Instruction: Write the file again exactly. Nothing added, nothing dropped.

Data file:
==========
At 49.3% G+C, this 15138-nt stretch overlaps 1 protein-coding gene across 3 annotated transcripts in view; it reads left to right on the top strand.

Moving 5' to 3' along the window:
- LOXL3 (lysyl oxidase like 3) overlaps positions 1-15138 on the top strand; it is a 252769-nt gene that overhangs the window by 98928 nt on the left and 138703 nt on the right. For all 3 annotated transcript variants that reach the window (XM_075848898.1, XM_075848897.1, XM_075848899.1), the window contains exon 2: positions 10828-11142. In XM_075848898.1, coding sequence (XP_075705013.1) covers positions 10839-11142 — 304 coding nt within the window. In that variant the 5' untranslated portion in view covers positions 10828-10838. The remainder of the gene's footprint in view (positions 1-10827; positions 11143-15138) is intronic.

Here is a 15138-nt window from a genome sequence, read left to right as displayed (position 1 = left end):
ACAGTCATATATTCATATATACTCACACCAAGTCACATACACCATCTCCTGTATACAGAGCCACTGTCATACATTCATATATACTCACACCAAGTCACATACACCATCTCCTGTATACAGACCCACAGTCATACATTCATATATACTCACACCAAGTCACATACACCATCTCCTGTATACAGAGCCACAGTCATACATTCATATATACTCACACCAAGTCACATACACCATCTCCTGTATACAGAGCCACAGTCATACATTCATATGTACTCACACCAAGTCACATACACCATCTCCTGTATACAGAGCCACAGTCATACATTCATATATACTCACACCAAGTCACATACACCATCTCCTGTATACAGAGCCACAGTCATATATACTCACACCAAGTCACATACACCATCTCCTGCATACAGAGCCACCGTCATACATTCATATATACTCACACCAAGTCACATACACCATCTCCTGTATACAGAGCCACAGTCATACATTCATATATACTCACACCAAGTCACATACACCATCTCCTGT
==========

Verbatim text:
At 49.3% G+C, this 15138-nt stretch overlaps 1 protein-coding gene across 3 annotated transcripts in view; it reads left to right on the top strand.

Moving 5' to 3' along the window:
- LOXL3 (lysyl oxidase like 3) overlaps positions 1-15138 on the top strand; it is a 252769-nt gene that overhangs the window by 98928 nt on the left and 138703 nt on the right. For all 3 annotated transcript variants that reach the window (XM_075848898.1, XM_075848897.1, XM_075848899.1), the window contains exon 2: positions 10828-11142. In XM_075848898.1, coding sequence (XP_075705013.1) covers positions 10839-11142 — 304 coding nt within the window. In that variant the 5' untranslated portion in view covers positions 10828-10838. The remainder of the gene's footprint in view (positions 1-10827; positions 11143-15138) is intronic.

Here is a 15138-nt window from a genome sequence, read left to right as displayed (position 1 = left end):
ACAGTCATATATTCATATATACTCACACCAAGTCACATACACCATCTCCTGTATACAGAGCCACTGTCATACATTCATATATACTCACACCAAGTCACATACACCATCTCCTGTATACAGACCCACAGTCATACATTCATATATACTCACACCAAGTCACATACACCATCTCCTGTATACAGAGCCACAGTCATACATTCATATATACTCACACCAAGTCACATACACCATCTCCTGTATACAGAGCCACAGTCATACATTCATATGTACTCACACCAAGTCACATACACCATCTCCTGTATACAGAGCCACAGTCATACATTCATATATACTCACACCAAGTCACATACACCATCTCCTGTATACAGAGCCACAGTCATATATACTCACACCAAGTCACATACACCATCTCCTGCATACAGAGCCACCGTCATACATTCATATATACTCACACCAAGTCACATACACCATCTCCTGTATACAGAGCCACAGTCATACATTCATATATACTCACACCAAGTCACATACACCATCTCCTGT